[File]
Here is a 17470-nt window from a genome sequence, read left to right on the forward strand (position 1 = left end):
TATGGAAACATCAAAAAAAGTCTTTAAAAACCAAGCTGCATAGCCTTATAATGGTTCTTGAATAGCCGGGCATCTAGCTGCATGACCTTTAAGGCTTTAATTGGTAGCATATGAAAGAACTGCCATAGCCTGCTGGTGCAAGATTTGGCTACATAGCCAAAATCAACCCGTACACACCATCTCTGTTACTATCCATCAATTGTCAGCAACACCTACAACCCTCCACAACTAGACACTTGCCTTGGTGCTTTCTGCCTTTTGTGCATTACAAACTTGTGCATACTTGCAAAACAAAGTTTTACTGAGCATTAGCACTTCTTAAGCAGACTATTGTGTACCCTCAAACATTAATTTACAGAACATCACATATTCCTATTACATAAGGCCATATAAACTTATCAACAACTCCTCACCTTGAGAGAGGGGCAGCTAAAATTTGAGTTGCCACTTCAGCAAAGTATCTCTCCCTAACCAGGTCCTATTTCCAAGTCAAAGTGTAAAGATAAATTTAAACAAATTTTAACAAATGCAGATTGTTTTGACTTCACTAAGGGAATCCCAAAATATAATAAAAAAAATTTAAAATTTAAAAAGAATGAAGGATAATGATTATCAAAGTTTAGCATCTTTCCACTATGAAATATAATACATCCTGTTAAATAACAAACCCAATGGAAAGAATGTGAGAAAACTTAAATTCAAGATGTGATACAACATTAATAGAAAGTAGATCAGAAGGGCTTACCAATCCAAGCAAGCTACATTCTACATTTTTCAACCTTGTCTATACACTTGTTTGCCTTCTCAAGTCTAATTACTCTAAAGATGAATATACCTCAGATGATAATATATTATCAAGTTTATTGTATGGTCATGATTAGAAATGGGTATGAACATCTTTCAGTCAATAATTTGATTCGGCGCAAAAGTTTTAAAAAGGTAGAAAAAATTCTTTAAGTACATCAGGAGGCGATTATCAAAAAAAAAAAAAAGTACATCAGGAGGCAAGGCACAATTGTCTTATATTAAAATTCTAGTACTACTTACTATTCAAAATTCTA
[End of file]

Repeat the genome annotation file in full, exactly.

Here is a 17470-nt window from a genome sequence, read left to right on the forward strand (position 1 = left end):
TATGGAAACATCAAAAAAAGTCTTTAAAAACCAAGCTGCATAGCCTTATAATGGTTCTTGAATAGCCGGGCATCTAGCTGCATGACCTTTAAGGCTTTAATTGGTAGCATATGAAAGAACTGCCATAGCCTGCTGGTGCAAGATTTGGCTACATAGCCAAAATCAACCCGTACACACCATCTCTGTTACTATCCATCAATTGTCAGCAACACCTACAACCCTCCACAACTAGACACTTGCCTTGGTGCTTTCTGCCTTTTGTGCATTACAAACTTGTGCATACTTGCAAAACAAAGTTTTACTGAGCATTAGCACTTCTTAAGCAGACTATTGTGTACCCTCAAACATTAATTTACAGAACATCACATATTCCTATTACATAAGGCCATATAAACTTATCAACAACTCCTCACCTTGAGAGAGGGGCAGCTAAAATTTGAGTTGCCACTTCAGCAAAGTATCTCTCCCTAACCAGGTCCTATTTCCAAGTCAAAGTGTAAAGATAAATTTAAACAAATTTTAACAAATGCAGATTGTTTTGACTTCACTAAGGGAATCCCAAAATATAATAAAAAAAATTTAAAATTTAAAAAGAATGAAGGATAATGATTATCAAAGTTTAGCATCTTTCCACTATGAAATATAATACATCCTGTTAAATAACAAACCCAATGGAAAGAATGTGAGAAAACTTAAATTCAAGATGTGATACAACATTAATAGAAAGTAGATCAGAAGGGCTTACCAATCCAAGCAAGCTACATTCTACATTTTTCAACCTTGTCTATACACTTGTTTGCCTTCTCAAGTCTAATTACTCTAAAGATGAATATACCTCAGATGATAATATATTATCAAGTTTATTGTATGGTCATGATTAGAAATGGGTATGAACATCTTTCAGTCAATAATTTGATTCGGCGCAAAAGTTTTAAAAAGGTAGAAAAAATTCTTTAAGTACATCAGGAGGCGATTATCAAAAAAAAAAAAAAGTACATCAGGAGGCAAGGCACAATTGTCTTATATTAAAATTCTAGTACTACTTACTATTCAAAATTCTA